Gain insight into the Triple Bottom Line with Corporate Social Responsibility
In this four-part series, corporate social responsibility (CSR) is explored at both an academic level and in a real-world context to help upper secondary and higher education students understand the social, economic and environmental obligations underpinning modern-day business operations.
CSR and the Triple Bottom Line
Coined in the early 1990s, the term ‘triple bottom line’ is often used in dialogue around corporate social responsibility to define the three interrelated areas by which modern companies should measure their success: people, planet and profit. Students will gain valuable insight into how the triple bottom line affects business operations in a practical, measurable sense by seeing it explained in the context of multi-national retailer, Marks & Spencer.
‘CSR and the Triple Bottom Line’ Teaching
Production Year: 2019
Audience: Secondary, Tertiary, TAFE
Subject: Economics and Business
See more content in Corporate Social Responsibility
CSR and the Triple Botttom Line is one episode in our four-part series explaining Corporate Social Responsibility through the lens of academics and real businesses. See the rest in the series below:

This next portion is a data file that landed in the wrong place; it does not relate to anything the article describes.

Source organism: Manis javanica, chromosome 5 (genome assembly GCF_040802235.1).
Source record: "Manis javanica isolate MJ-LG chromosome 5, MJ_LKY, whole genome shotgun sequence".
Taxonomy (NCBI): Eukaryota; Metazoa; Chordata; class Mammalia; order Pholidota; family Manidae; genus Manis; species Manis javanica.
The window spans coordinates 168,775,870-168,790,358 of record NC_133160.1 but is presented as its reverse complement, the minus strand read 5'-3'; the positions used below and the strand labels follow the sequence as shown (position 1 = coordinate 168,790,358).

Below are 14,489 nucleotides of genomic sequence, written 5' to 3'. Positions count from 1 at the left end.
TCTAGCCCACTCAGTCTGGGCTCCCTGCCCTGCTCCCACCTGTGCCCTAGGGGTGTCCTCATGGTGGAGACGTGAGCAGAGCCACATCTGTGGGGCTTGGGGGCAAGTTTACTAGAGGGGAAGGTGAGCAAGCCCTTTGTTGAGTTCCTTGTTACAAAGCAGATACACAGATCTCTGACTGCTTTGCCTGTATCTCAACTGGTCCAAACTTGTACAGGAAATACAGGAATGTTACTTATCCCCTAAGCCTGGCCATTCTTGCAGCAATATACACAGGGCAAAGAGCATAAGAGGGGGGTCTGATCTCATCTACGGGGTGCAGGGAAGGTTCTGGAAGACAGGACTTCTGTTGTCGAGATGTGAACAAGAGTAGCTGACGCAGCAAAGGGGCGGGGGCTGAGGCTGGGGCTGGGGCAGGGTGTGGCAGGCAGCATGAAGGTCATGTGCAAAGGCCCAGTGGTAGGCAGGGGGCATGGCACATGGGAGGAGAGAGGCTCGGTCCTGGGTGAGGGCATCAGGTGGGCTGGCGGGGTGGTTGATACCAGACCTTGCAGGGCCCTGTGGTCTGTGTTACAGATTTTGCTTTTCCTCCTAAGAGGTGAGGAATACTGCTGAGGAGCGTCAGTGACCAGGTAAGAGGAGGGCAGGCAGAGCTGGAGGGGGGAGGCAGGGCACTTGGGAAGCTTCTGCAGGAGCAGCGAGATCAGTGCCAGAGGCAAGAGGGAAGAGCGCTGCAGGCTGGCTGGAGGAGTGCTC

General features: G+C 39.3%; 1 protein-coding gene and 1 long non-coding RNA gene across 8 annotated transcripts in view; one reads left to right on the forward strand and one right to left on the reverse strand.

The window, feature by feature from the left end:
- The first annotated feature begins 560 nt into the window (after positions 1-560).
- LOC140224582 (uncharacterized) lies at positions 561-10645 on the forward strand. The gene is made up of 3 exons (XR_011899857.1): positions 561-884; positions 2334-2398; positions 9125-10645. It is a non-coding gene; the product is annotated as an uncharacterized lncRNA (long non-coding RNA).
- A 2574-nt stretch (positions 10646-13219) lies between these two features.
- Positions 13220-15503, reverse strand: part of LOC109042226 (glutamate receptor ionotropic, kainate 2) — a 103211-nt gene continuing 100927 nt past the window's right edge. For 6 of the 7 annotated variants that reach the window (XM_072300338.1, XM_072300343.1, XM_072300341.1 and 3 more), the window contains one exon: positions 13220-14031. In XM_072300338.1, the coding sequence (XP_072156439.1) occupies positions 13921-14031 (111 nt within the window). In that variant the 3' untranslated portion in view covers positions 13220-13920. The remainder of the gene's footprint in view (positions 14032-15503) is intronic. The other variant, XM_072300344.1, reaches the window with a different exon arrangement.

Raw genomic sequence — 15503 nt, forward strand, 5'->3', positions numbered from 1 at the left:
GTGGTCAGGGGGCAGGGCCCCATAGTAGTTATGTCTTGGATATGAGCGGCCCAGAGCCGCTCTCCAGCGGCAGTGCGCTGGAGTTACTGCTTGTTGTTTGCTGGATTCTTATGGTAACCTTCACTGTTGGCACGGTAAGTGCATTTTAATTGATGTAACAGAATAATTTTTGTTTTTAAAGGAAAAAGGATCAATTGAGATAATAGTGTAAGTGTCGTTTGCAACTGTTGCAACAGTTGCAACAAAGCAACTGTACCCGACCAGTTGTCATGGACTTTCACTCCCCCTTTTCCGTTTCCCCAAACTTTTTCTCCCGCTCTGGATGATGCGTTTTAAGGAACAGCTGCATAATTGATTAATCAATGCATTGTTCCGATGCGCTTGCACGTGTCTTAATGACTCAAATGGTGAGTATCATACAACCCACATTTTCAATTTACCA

Carroll’s CSR Pyramid
Carroll’s Corporate Social Responsibility Pyramid has long been used as the framework for thinking about a business’ economic, social and environmental responsibilities. In this comprehensive video, students will be guided through the four layers of Carroll’s Pyramid, introduced to its strengths, and shown the ambiguities and omissions that limit its usage.
CSR and Stakeholders
With Marks & Spencer providing an invaluable case study of how corporate social responsibility is applied in a real, multi-national context, this video explores the sometimes complex relationship between stakeholders and CSR. Students will gain insight into how CSR can have a positive impact on the opinions and experiences of staff, employees and shareholders, and the tensions that can arise when stakeholder interests and CSR operations don’t align.
CSR in Action: Benefits and Limitations
Corporate social responsibility has the potential to create lasting positive changes in the communities with which a business interacts, increase an organisation’s trustworthiness and the fulfilment of their employees. However, CSR comes at a price and can unearth new tensions between businesses, their stakeholders and supply chains. In this video, students will explore the many benefits and limitations of this unavoidable part of modern business operations.
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